2005-07-28

    
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  2005-07-28

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July 28, 2005
  Folk Fest: Winnipeg inspirationPDF files may take a moment to load

The Wailin' Jennys are the quintessential folk-group--their vocal talents blend in beautiful three-part harmonies without overshadowing one another. Accompanied by acoustic guitar, violin, mandolin and banjo, the Wailin' Jennys comprises soprano Ruth Moody, mezzo Nicky Mehta and alto Annabelle Chvostek, perfectly showcasing classically trained voices in a blend of country-folk at home on any Calgary Folk Festival stage.

July 28, 2005
  A race day with the Soleon TeamPDF files may take a moment to load

For four long weeks, the University of Calgary's Solar Car Team slugged it out, busily making history in the 2005 North American Solar Challenge by simply qualifying as a rookie team, not to mention finishing ahead of some teams that had more than twice the time to build their cars.

July 28, 2005
  Theatre Preview: Bringing the bard outdoorsPDF files may take a moment to load

Many years ago, along the misty river banks of England, the words of Shakespeare would resonate across the water. Once again it is possible to hear those classic lines in iambic pentameter from a distance, yet this time the distance is from our own Prince's Island Park. Though flooding earlier this summer caused the annual Shakespeare in the Park production to move to the Mount Royal College amphitheatre. Water levels have since subsided, allowing the festival to return to the natural surroundings tucked away in our urban centre.

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July 28, 2005
  Art Preview: A poster named SuePDF files may take a moment to load

The invention of the poster dates back to the 15th century, where it introduced a new method of providing news, government proclamations and other information to the public. As time progressed, they were used to advertise events, like productions of Shakespeare plays. Soon they became an essential tool of advertisers, protestors and propagandists. In the late 19th century, Paris became the hot spot for colour poster culture, with a strong focus on design.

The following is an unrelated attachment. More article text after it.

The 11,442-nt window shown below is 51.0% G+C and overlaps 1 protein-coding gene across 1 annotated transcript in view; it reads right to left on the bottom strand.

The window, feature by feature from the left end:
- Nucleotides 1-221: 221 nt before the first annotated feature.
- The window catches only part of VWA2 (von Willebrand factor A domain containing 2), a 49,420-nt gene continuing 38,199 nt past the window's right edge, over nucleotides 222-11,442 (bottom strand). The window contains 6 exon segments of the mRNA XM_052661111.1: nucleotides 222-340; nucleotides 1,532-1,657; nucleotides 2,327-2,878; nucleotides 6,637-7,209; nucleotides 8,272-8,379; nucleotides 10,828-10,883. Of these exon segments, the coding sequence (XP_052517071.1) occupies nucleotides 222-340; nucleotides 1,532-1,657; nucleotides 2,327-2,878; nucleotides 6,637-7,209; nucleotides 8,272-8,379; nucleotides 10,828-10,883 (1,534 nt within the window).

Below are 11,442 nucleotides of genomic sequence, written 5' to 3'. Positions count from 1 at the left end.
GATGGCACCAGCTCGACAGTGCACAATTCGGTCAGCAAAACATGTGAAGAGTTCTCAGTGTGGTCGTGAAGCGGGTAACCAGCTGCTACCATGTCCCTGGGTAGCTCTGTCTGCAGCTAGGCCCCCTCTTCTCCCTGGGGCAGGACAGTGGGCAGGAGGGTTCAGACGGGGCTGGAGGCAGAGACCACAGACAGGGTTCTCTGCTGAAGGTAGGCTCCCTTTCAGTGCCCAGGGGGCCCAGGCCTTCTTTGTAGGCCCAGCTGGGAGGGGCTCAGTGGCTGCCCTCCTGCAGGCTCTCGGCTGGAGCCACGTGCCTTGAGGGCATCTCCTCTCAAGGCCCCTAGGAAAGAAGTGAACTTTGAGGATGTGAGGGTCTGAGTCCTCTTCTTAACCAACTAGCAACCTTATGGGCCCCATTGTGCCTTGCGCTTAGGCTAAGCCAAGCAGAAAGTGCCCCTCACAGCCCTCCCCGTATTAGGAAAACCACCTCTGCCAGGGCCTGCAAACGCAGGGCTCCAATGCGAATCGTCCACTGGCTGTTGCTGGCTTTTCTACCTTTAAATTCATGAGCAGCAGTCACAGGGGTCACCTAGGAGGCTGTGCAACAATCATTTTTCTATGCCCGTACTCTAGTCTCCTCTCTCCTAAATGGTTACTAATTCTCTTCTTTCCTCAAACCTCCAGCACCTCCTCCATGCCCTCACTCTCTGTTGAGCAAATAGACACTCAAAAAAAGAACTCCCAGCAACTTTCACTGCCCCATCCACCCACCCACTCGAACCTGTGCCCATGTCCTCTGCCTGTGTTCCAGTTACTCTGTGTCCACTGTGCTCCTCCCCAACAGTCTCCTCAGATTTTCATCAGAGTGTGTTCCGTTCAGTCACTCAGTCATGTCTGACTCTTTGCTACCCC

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July 28, 2005
  Folk Fest: Weakerthans talk powerPDF files may take a moment to load

A band with strong roots in punk rock, odd literary references and revolutionary politics isn't your typical performer at an Albertan folk festival. In fact, Winnipeg's Weakerthans might fit in better on the annual Vans Warped Tour than the Calgary Folk Festival in Prince's Island Park. Yet, the band was one of very few to make a return visit to this year's festival.

July 28, 2005
  Folk Fest: Chad VanGaalen breaks outPDF files may take a moment to load

Sometimes good things happen to good people. Sometimes the old adage claiming quality music will eventually be heard and appreciated, regardless of how obscure it is, turns out to be true. Sometimes nice guys don't finish last. Of course, none of these are usually the case. More often than not, things do not work out for those good people, their music isn't heard and they struggle across the finish line to be rewarded with yet another consolation ribbon for their sparse trophy case.

July 28, 2005
  Stimulating the brainPDF files may take a moment to load

Researchers at the University of Calgary are unlocking new insights into brain function, one cell at a time.

Dr. Jaideep Bains, assistant professor of physiology and biophysics at the Faculty of Medicine, led a research study on the role of glial cells in brain function. The study, appearing in the July issue of the journal Nature Neuroscience, suggests glia have a greater impact on communication within the brain than previously thought.

July 28, 2005
  Taking aim at indifferencePDF files may take a moment to load

The Bow River courses from the Wapta Icefield in the Rocky Mountains, through the heart of downtown Calgary and on into the semi-arid agricultural districts of southeastern Alberta. Supplying billions of cubic metres of fresh water annually for municipal and industrial users, as well as water treatment and mass irrigation systems, the Bow is the most altered and dammed river in Alberta. Yet the 1.12 million people living within the river's watershed hardly give it a second thought.

July 28, 2005
  London's war on backpacksPDF files may take a moment to load

Waking up to the jarring blare of your alarm clock, you look over and realize you're late. No time for coffee, barely enough time to throw on yesterday's clothes and run out the door. You catch the 8:05 am bus within seconds and start to think you may make it to work on time, just a short train ride left to go. You exit the bus and start towards the tube. Suddenly there's shouting on your left, you look over in time to see two men pulling guns on you.

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